Project Context and Objectives:
Due to limited knowledge of the Microbispora producer strain, the objectives of the first half of the project were the development of the tools necessary for analyzing the physiology and genetics of the producing strain, understanding the elements contributing to NAI-107 production, as well as getting insights into the details of its mechanism of action. In the second part of the project, that knowledge has been translated into the generation of improved strains, the design of optimized media and recovery procedures, to achieve the overall objective of the proposal the scale-up and industrialization of the production process, with the production of GLP-grade NAI-107. As the molecular mechanism of antibiotic activity and resistance are often intimately linked, another objective of LAPTOP was to understand the mechanism of action of and resistance to NAI-107 in the producing strain. As self-resistance mechanisms have evolved to cope only with levels of antibiotic production found in nature, therefore any attempt to improve production levels must include appropriate measures to increase the level of self-protection.

The specific objectives of this project were:
- Development of tools and technology to allow familiarization with Microbispora;
- Identification of the NAI-107 target in susceptible bacteria and determine the molecular details of NAI-107’s mode of action;
- Investigation of the resistance (immunity) mechanism in the producer strain;
- Identification and biological characterization of the components of NAI-107-complex;
- Isolate antibiotic resistant mutants of Microbispora producing increased levels of NAI-107;
- Define precursor uptake and product excretion in the producer strain;
- Identify and manipulate components of regulatory networks leading to NAI-107 production;
- Analyze and control nitrogen regulation and its impact on antibiotic production;
- Characterize aspects of primary metabolism required for optimized production;
- Design an improved production medium;
- Design an efficient recovery process.

The Laptop project has benefited substantially from groundwork performed by one of the partners in the consortium on a related strain (designated hereafter as Microbispora corallina) that produces a lantibiotic with structural features similar to those of NAI-107, although a full comparison of the two antibiotic complexes had not performed before the start of the project. This work has established the roles of most of the genes present in the mib cluster in Microbispora corallina, facilitating studies on the corresponding mlb genes in Microbispora sp.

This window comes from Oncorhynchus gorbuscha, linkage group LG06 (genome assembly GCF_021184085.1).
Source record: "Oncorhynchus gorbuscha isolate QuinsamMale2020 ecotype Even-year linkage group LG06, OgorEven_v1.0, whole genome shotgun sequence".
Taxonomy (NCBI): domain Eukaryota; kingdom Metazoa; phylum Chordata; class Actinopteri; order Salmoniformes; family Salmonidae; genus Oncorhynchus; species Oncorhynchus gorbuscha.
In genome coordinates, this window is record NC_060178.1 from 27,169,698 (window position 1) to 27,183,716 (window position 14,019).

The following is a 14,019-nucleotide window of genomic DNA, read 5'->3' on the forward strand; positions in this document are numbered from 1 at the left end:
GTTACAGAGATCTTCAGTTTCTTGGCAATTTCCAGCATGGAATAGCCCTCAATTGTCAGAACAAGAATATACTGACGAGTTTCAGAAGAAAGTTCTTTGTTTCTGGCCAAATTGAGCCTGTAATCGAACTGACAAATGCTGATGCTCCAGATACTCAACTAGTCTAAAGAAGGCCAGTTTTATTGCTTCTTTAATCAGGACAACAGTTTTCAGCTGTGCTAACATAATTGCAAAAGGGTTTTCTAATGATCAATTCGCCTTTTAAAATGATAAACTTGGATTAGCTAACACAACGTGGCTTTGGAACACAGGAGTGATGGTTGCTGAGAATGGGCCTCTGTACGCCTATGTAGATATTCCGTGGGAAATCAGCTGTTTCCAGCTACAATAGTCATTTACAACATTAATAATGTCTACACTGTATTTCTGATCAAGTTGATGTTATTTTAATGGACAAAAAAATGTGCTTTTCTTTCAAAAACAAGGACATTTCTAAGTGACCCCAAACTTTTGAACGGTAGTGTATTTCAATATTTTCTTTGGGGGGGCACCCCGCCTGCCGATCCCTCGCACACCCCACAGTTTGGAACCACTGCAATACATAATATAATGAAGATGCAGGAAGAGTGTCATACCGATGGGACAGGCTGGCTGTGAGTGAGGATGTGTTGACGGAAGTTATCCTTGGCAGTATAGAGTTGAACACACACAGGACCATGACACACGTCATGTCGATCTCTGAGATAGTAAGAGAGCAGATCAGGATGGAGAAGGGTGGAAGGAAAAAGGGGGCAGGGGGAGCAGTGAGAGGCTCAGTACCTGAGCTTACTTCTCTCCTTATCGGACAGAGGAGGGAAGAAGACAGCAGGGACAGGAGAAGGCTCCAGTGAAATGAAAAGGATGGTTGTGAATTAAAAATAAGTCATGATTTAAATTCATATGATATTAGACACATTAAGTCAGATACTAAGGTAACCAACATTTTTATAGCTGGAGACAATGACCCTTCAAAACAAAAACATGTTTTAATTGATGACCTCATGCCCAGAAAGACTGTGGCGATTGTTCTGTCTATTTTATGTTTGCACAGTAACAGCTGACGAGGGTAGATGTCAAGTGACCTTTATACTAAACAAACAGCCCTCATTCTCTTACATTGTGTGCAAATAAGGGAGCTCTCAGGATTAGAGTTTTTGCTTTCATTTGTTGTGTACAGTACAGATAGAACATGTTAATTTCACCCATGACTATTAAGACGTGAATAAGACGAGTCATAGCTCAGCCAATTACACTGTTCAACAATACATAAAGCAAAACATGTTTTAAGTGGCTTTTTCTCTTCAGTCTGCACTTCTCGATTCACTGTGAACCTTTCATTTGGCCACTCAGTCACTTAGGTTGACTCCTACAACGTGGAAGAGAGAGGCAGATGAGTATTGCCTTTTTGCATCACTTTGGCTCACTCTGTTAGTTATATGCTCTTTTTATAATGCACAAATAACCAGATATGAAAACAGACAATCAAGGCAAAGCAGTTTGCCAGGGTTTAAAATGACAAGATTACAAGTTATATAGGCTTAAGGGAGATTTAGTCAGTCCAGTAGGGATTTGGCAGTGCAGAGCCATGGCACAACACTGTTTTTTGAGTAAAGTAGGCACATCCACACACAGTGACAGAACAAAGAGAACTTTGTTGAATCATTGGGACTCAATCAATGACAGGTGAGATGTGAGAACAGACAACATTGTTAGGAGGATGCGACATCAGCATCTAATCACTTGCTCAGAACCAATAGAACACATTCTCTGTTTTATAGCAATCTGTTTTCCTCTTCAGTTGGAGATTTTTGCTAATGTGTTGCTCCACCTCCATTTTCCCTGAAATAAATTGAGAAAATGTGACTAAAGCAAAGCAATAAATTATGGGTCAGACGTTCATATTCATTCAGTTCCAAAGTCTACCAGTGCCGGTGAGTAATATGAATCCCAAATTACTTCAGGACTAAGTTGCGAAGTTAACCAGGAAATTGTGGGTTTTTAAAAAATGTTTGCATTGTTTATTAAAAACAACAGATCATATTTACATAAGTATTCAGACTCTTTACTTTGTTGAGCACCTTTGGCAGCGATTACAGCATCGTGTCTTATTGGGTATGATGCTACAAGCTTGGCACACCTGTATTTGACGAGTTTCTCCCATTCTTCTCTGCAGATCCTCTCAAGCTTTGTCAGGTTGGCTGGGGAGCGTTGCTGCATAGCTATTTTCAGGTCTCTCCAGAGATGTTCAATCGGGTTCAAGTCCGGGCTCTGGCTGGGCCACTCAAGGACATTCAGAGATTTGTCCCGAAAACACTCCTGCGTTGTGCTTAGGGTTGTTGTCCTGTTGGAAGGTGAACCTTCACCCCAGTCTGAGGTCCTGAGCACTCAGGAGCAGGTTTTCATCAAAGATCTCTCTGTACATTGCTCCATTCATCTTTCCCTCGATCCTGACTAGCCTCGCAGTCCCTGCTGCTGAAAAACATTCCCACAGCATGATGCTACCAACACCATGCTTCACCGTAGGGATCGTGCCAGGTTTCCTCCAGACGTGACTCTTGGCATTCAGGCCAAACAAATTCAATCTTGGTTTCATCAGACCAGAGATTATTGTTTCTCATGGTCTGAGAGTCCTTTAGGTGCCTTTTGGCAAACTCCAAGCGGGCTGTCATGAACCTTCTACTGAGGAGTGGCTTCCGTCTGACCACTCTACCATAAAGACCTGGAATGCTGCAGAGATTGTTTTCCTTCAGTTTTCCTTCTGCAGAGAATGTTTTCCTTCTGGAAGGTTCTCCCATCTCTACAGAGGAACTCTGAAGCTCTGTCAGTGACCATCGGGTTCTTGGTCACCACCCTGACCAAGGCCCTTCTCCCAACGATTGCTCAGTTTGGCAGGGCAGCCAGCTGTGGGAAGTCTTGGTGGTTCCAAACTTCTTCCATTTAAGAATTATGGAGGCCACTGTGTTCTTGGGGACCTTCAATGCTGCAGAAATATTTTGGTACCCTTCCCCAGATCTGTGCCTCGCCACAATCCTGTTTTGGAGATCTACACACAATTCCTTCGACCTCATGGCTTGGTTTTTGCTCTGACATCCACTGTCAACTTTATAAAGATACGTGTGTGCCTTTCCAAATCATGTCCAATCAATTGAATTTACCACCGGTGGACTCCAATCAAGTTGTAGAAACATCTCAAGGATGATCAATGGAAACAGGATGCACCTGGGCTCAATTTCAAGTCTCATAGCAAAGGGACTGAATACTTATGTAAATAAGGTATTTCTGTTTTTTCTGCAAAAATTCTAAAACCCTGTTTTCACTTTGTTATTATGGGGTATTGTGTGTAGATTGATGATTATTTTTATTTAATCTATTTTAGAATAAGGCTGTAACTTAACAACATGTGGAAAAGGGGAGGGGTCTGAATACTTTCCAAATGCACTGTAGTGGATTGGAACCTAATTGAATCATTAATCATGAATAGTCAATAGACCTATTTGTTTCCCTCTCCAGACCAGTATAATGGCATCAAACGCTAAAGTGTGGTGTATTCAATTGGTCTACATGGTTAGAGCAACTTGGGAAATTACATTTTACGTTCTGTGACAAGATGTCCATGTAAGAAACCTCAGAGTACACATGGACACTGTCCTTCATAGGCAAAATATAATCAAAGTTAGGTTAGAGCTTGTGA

The development of genetic tools for analyzing and manipulating the producer strain and the production process has been achieved, in particular:
• a gene transfer system based on conjugation between E. coli and Microbispora has been developed. The protocol has been successfully applied by different Partners for generating knockout and over-expression mutants.
• a draft genome sequence of Microbispora has been generated. The annotated genome (~ 8000 CDSs) will be soon available in public databases. The sequence information has been used in the course of the project for several studies.
• a 2D-protein map of Microbispora during primary and secondary metabolism has been constructed. Differentially abundant protein spots, identified by mass spectrometry, are available to investigate relationships between biochemical pathways and regulatory networks along with NAI-107 production. In addition, an interactive Microbispora proteome web site will soon be available.
• a chemically defined medium allowing NAI-107 production and suitable for metabolic flux analysis has been designed. C-flux methodology has been optimized and applied to Microbispora.

The interaction of NAI-107 with its target has been characterized.
• Using whole-cell experiments, NAI-107 was identified as a cell wall biosynthesis inhibitor; in vitro assays with purified cell wall biosynthesis enzymes and substrates identified the molecular target of the lantibiotic, the lipid-bound cell wall building block Lipid II. NAI-107 was found to bind to Lipid II with high affinity; pore formation, as observed with some Lipid-II binding lantibiotics, does not occur with NAI-107 in vitro.